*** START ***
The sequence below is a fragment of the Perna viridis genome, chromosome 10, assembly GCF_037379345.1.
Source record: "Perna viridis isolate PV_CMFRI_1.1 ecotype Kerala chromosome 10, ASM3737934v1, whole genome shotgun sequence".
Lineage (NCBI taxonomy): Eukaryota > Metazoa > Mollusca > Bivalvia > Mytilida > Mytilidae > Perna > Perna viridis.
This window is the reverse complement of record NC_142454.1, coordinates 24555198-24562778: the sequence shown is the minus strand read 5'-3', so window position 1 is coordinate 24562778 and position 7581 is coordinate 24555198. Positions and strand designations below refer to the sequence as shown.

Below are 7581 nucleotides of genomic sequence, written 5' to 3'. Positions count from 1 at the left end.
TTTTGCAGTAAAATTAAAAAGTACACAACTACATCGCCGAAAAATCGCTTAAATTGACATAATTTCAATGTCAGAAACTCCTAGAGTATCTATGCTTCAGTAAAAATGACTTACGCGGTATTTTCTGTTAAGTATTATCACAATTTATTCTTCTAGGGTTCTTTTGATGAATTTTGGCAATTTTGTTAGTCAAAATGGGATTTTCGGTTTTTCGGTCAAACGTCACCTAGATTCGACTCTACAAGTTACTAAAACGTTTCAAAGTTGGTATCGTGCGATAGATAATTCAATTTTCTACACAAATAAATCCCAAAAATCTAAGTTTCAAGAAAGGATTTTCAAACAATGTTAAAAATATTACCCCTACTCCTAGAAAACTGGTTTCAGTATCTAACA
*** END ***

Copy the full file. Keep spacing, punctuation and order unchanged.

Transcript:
The sequence below is a fragment of the Perna viridis genome, chromosome 10, assembly GCF_037379345.1.
Source record: "Perna viridis isolate PV_CMFRI_1.1 ecotype Kerala chromosome 10, ASM3737934v1, whole genome shotgun sequence".
Lineage (NCBI taxonomy): Eukaryota > Metazoa > Mollusca > Bivalvia > Mytilida > Mytilidae > Perna > Perna viridis.
This window is the reverse complement of record NC_142454.1, coordinates 24555198-24562778: the sequence shown is the minus strand read 5'-3', so window position 1 is coordinate 24562778 and position 7581 is coordinate 24555198. Positions and strand designations below refer to the sequence as shown.

Below are 7581 nucleotides of genomic sequence, written 5' to 3'. Positions count from 1 at the left end.
TTTTGCAGTAAAATTAAAAAGTACACAACTACATCGCCGAAAAATCGCTTAAATTGACATAATTTCAATGTCAGAAACTCCTAGAGTATCTATGCTTCAGTAAAAATGACTTACGCGGTATTTTCTGTTAAGTATTATCACAATTTATTCTTCTAGGGTTCTTTTGATGAATTTTGGCAATTTTGTTAGTCAAAATGGGATTTTCGGTTTTTCGGTCAAACGTCACCTAGATTCGACTCTACAAGTTACTAAAACGTTTCAAAGTTGGTATCGTGCGATAGATAATTCAATTTTCTACACAAATAAATCCCAAAAATCTAAGTTTCAAGAAAGGATTTTCAAACAATGTTAAAAATATTACCCCTACTCCTAGAAAACTGGTTTCAGTATCTAACA